Enable Near Share in Windows 10

Near Share is a new feature of Windows 10, available starting with Windows 10 build 17035. It allows the user to send and receive documents, pictures, archives, videos and other files to other devices with Windows 10 using Bluetooth or Wi-Fi. Here is how it enable this new feature.

Developers describe this feature as follows.

Say you’re in a meeting with your boss and need to quickly send them the report you’re looking at on your screen? Or you and a sibling are hanging out on the couch using your laptops, and you want to send him a screenshot of your latest Minecraft creation? You can now wirelessly share files and URLs to nearby PCs using the new Near Share feature.

Here is how it looks:

The Near Share feature is integrated with the Share pane, so it accessible from installed Store apps, Edge, and File Explorer.

Once you enable Near Share, it will add nearby devices to the Share pane, so you can transfer your files to a remote device with two clicks.

There are several methods to disable or enable the Near Share feature. Here is how it can be done. You device must come with Bluetooth or Wi-Fi.

Note: Some Wi-Fi cards may not work with Near Share.

To enable Near Share in Windows 10, do the following.

  1. Open Settings.
  2. Go to Settings - Shared experiences.
  3. On the right, enable the option Near Share, as shown below.

You are done.

When enabled, Near Share allows the user to send and receive content with anyone else who is nearby by using Bluetooth or Wi-Fi Direct.  The drop down list "I can share or receive content from" allows the user to define which devices can participate in the data exchange. It is possible to specify the folder which will store the received files.

Enable Near Share using a Quick Action

  1. Open Action Center.
  2. Click "Expand" to see all quick actions buttons.
  3. Click the Near Share quick action button in the Action Center to enable the feature.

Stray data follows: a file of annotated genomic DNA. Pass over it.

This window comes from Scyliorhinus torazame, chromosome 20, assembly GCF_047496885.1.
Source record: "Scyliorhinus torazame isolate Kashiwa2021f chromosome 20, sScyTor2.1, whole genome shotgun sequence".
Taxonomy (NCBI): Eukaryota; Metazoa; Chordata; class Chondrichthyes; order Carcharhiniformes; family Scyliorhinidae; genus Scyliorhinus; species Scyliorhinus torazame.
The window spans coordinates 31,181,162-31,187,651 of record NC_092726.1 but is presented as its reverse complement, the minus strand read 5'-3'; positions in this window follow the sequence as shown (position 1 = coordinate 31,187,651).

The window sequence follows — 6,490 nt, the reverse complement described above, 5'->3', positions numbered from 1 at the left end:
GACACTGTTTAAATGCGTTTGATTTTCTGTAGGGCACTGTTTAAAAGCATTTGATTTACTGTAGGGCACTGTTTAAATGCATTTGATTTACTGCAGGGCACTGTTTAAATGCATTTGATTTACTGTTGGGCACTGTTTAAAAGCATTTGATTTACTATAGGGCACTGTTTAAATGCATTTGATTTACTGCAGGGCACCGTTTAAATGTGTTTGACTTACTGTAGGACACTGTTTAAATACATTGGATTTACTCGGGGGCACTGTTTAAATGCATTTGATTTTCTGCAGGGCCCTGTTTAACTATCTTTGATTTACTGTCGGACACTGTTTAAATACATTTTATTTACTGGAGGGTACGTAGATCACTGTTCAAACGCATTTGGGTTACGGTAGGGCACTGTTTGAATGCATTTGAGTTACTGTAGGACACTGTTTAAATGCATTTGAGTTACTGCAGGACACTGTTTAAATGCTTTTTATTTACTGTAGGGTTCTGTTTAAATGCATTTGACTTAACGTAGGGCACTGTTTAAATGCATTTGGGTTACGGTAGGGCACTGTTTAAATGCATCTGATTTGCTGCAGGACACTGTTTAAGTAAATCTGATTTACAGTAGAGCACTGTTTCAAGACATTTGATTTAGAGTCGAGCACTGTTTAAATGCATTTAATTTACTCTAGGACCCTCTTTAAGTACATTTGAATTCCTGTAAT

Note: You might want to make the Near Share quick action button visible in the collapsed mode or hide it. See the article

Customize Quick Action Buttons in Action Center of Windows 10

Enable Near Share with a Registry Tweak

  1. Open the Registry Editor app.
  2. Go to the following Registry key.

    See how to go to a Registry key with one click.

  3. On the right, modify or create a new 32-Bit DWORD value CdpSessionUserAuthzPolicy. Set it to one of the following values:
    0 - disable Near Share.
    1 - enable for 'My devices only'
    2 - enable for 'Everyone nearby'
    Note: Even if you are running 64-bit Windows you must still create a 32-bit DWORD value.
  4. Now, modify or create the DWORD (32-bit) value NearShareChannelUserAuthzPolicy. Set its value data to:
    0 - disable Near Share.
    1 - enable for 'My devices only'
    2 - enable for 'Everyone nearby'
  5. Now, go to the key
  6. Set the NearShareChannelUserAuthzPolicy value to
    1 - enable for 'My devices only'
    2 - enable for 'Everyone nearby'
  7. Set the BluetoothLastDisabledNearShare value to 0 to disable Near Share
  8. To make the changes done by the Registry tweak take effect, you may need to sign out and sign in to your user account.

So, you need to modify 4 DWORD values in order to configure the feature. See these screenshots:

The concept behind the Near Share feature is not new to Windows 10. In the past, Microsoft had something similar in Windows Longhorn (Windows Vista). The feature was named "People Nearby" and used Peer to Peer networking technologies. Near Share on the other hand might use Bluetooth or WiFi Direct. Windows 10 will be the first version of the Windows operating system to ship with an easy direct way to share between devices without configuring a network.

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Author: Sergey Tkachenko

Sergey Tkachenko is a software developer who started Winaero back in 2011. On this blog, Sergey is writing about everything connected to Microsoft, Windows and popular software. Follow him on Telegram, Twitter, and YouTube.

One thought on “Enable Near Share in Windows 10”

  1. Would you please mention that, for Windows Vista, “People Nearby” was also named “People Near Me”?

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